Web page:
After June 12, as violent clashes erupted between the Ahmadinejad and Moussavi camps, neo-cons have consistently reproached the Obama administration for its cautious approach. The latter may be the result of necessity rather than benevolence, with Iraq still burning to the west and Afghanistan heating up to the east. But no matter. Paul Wolfowitz, a former Deputy Secretary of Defense, recommends: “Now is not the time for the president to dig in to a neutral posture. It is time to change course.”

John Bolton, a former US ambassador to the UN, goes further, as if he is competing with fellow neo-cons for the most outlandish -- and dangerous -- stance. He recommends that now is the time to bomb Iran and take out its nuclear program. His twisted logic makes him believe that the current “uprising in Iran makes it more likely that an effective public diplomacy campaign could be waged in the country to explain to Iranians that such an attack is directed against the regime, not against the Iranian people … Military action against Iran’s nuclear program and the ultimate goal of regime change can be worked together consistently.”

Anyone with an ounce of sanity would normally ignore such odious pronouncements. But they are considered within the limits of ‘respectable’ opinion, from influential individuals in Washington, and therefore merit attention.

The newspaper of record

The New York Times is the newspaper of record in the US and generally speaks for the American ruling elites. With minor shades of differences, its editorial page and all of its regular columnists are firm believers in American exceptionalism, overtly or not. They work in near unison on exalting Obama’s personal qualities and promoting the fiction that he represents a radical departure from policies pursued by earlier presidents.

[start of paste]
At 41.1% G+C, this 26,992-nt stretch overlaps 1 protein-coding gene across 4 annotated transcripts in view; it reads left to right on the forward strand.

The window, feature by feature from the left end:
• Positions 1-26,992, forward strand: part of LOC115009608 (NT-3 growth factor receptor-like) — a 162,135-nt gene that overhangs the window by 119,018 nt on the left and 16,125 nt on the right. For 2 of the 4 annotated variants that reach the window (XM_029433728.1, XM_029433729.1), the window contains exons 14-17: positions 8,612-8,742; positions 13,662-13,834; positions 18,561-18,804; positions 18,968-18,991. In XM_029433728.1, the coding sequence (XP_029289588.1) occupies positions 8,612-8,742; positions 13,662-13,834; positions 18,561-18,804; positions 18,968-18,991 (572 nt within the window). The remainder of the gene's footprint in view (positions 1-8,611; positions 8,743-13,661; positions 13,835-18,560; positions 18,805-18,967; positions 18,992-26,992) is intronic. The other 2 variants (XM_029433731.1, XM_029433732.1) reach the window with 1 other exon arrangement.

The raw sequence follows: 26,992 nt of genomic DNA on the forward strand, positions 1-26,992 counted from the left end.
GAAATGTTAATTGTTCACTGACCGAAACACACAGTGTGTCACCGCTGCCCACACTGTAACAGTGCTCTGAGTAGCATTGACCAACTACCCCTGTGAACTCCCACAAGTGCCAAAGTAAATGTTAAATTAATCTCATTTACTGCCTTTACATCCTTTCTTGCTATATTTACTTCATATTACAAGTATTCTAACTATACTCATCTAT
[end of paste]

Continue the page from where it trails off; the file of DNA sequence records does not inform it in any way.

Within these narrow limits, more stringent still when it comes to the Middle East, Roger Cohen is one of the saner voices among the NYT columnists. Before the June 12 election, Cohen warned repeatedly about the lunacy of a military strike against Iran’s nuclear centers, to his credit, without playing advocate for either Ahmadinejad or Moussavi. Since June 12, he has thrown his lot with the Moussavi camp, seeing in Ahmadinejad a crude demagogue who has “made many enemies along his mystical-militaristic way”.

Apart from the differences in style between the Ahmadinejad and Moussavi camps, Cohen comes up with the theory - quite imaginative, one may say - that the contest is really about winning the “big prize” of re-establishing relations with America, because America is “dear to most Iranians”. Since both sides agree on what the “big prize” is, according to Cohen, one is left wondering about what fundamentally differentiates them. Do the two sides have different terms for a rapprochement with America? Cohen does not say.

Cohen takes it for granted that defrauding occurred on a large scale and the June 12 election was a “ballot-box putsch”. Perhaps. But he also makes the very doubtful claim that Obama’s appeal as a person, as a “black man of part Muslim heritage”, and his “outreach” to the Muslim world were crucial in making rapprochement with America the “big prize” for both sides.

Liberal and left-liberal

The New Yorker weekly magazine is a mouthpiece of the American liberal intelligentsia. An article by Laura Secor in its June 29 issue has no hesitation in painting Moussavi as the leader of “the forces of secular democracy” arrayed against Ahmadinejad’s “autocratic theocracy” in an epic “confrontation between irreconcilables”.

Secor writes that Moussavi and his allies were part of the Islamic left faction in the 1980s and very much part of the establishment of the Islamic Republic. How does she explain their metamorphosis into “the forces of secular democracy”? No explanation. She flatly asserts that, in the last 20 years, “the Islamic left faction ... made one of the most dramatic turnabouts in Iran’s political history. It abandoned its hard-line commitments in favor of an agenda of liberalization, freedom of expression, the relaxation of Islamic social codes and friendlier dealings with the world.” What is more, not only does Secor make the movement led by Moussavi a beacon of secular democracy, but, “whatever its origins, [it] has coalesced with extraordinary speed into a disciplined, tactically sophisticated and strikingly moderate movement”. In sum, a disciplined revolutionary movement, upholding cherished liberal democratic ideals. Enough to justify Secor’s air-headed enthusiasm and unmitigated support.